It may seem obvious, but failing to pay back an owed amount to a lender will severely damage your credit score. The largest form of default is bankruptcy or foreclosure on a home. Both of these situations can easily cut your credit score by 100 points.
Having to many lines of open credit:
This is when the age old phrase “to much of a good thing,” comes into play. Applying for a loan or credit card with numerous creditors can cause your credit score take a small hit. If you apply for multiple lines of credit at the same time, those little hits will add up quickly.
Not Having a Credit Card:
Many people are cutting up their cards and closing their accounts in hopes of helping to keep them out of debt, but this is a double edged sword. On the one side you are not accumulating more debt and in turn do not have to worry about payment. On the other hand, you are not showing payment/credit history and are not helping your credit. Having a small credit card that you use for something specific like fuel or groceries is smart to have as long as you are able to make your payment at the end of the month.
We all have friends and family we care about. There are times where those people may need our help to qualify to receive a line of credit. You must take precautions when choosing to co-sign on anything. If you are not fully capable of taking on that debt alone it may not be the best choice to help. You should always prepare for the worst and if for some reason the person you co-sign with is not able to make the payment it will become your responsibility. You don’t want to be faced with a collection agency looking for money from you because you tried to help someone out.
These are all great examples of what can hurt your credit score and things you should look out for. You should always be diligent about keeping up with your credit score and know what’s going on. Work smarter so you don’t have to work harder in the long run.
If you have any questions regarding a home mortgage or suggestions please feel free to email me at Ingrid.Quinn@CobaltMortgage.com or visit me at http://www.CobaltMortgage.com/IngridQuinn or http://www.ScottsdaleMortgageExpert.com
Many people suffer with “poor to fair credit” or in the last 5 years have suffered some kind of credit incident and this can affect your future for a long time. There are many companies that claim they can repair your credit however; with a little bit of knowledge you can do the same things for yourself. Here are some tips on how to accomplish this.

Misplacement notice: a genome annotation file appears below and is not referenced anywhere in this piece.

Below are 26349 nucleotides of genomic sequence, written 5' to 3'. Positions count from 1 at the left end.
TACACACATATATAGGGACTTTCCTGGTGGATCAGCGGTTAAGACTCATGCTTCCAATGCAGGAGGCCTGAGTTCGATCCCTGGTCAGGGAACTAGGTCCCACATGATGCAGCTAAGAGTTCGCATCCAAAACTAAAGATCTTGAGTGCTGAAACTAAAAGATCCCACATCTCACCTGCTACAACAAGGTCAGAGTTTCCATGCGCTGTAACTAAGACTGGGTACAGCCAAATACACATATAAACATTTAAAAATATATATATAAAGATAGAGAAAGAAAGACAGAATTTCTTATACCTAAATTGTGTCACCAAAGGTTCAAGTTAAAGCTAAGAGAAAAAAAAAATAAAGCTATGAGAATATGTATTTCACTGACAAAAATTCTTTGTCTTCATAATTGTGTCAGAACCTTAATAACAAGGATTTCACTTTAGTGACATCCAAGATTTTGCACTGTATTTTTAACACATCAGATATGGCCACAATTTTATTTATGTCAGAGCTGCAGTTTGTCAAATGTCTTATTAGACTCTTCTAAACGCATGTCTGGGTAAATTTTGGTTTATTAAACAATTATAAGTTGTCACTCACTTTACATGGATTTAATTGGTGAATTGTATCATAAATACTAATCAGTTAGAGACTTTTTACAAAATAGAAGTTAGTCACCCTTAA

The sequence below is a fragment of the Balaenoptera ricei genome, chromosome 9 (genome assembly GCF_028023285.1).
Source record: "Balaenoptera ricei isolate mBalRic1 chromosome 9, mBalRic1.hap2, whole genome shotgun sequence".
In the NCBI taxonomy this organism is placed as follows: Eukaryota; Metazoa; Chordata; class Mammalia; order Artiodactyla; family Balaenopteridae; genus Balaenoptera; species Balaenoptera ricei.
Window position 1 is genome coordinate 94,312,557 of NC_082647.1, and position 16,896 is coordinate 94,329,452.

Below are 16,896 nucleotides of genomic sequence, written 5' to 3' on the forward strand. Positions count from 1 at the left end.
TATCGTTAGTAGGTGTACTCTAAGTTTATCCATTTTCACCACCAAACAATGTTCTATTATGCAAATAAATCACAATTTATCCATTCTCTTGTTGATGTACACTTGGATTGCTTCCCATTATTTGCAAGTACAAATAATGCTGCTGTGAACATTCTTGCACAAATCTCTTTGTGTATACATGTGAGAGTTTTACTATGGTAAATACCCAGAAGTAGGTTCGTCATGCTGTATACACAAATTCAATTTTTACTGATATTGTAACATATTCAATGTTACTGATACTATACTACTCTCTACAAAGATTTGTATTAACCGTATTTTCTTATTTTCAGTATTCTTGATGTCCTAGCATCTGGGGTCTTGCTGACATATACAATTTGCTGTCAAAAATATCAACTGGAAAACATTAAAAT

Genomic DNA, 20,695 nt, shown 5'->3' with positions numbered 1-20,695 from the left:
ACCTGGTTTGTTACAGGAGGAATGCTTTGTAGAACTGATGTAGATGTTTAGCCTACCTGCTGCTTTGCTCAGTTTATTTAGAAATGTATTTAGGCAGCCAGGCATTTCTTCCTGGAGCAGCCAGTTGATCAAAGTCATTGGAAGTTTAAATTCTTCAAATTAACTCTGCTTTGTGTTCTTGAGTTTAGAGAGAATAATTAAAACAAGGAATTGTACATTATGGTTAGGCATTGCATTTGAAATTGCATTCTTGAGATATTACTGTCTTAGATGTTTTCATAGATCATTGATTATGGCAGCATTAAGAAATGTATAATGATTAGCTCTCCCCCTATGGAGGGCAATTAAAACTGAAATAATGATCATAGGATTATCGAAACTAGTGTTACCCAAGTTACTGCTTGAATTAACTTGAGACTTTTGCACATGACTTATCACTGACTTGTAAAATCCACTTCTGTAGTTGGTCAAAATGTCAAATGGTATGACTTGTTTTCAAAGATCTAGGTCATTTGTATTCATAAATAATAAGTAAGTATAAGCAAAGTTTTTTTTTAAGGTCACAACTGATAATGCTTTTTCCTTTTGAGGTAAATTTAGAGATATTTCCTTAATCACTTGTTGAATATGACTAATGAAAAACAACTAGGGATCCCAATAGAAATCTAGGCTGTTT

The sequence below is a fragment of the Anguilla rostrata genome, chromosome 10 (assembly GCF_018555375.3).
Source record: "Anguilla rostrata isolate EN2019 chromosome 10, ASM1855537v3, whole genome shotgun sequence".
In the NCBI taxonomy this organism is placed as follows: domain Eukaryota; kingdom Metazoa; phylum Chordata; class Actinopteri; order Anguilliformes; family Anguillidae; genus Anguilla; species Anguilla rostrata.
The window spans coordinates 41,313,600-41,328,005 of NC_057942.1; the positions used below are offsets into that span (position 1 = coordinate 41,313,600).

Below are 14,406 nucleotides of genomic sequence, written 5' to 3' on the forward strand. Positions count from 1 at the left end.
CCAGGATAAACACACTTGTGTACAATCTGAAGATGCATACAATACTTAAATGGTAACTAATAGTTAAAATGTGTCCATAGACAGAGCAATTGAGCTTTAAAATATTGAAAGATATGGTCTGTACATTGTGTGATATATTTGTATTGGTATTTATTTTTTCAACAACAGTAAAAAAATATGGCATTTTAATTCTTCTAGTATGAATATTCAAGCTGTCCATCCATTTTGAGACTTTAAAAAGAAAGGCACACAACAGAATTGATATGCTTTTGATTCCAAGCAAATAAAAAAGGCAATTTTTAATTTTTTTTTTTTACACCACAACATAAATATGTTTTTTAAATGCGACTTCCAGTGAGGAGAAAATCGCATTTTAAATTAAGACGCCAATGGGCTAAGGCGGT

1. Get a full credit report from the approved free site. Be careful not to sign up for 3rd party monitoring that offers a free report with your membership:
a. This can be easily obtained ….go to http://www.annualcreditreport.com and obtain a free report from each of the 3 credit bureaus
b. Check all of the information on the credit report to verify that the information is accurate and all about you. Do not enter a bunch of disputes about addresses, name, etc. Disputes are a detriment when applying for a home loan.
2. Pay off your negatives:
a. If the poorly rated items have occurred in the last 12 months, pay or settle them.
3. Start to rebuild!
a. Keep credit balances between 30-50% of the credit limit of the card.
i. Never max out your credit card even if you make payments on time.
ii. You should never allow a card to become fully inactive.
b. Retain accounts you’ve had the longest:
i. This shows longevity in your credit profile
ii. A good rule of thumb is to have 3 open trade lines at all times
4. Use a secured credit card:
a. A secured credit card is one of the easiest ways to build credit.
b. Apply for a small installment loan. Some banks offer credit builder loans and at the end of the term you have a small CD.
c. Put a sizable down payment down for a car and borrow a small amount instead of paying cash for a car and then pay off within 12 months or more.
5. NEVER pay 30 days late on any credit account.
a. This will automatically drop your credit score
6. If you are looking to make a major purchase such as buying a home, keep credit inquiries at a minimum.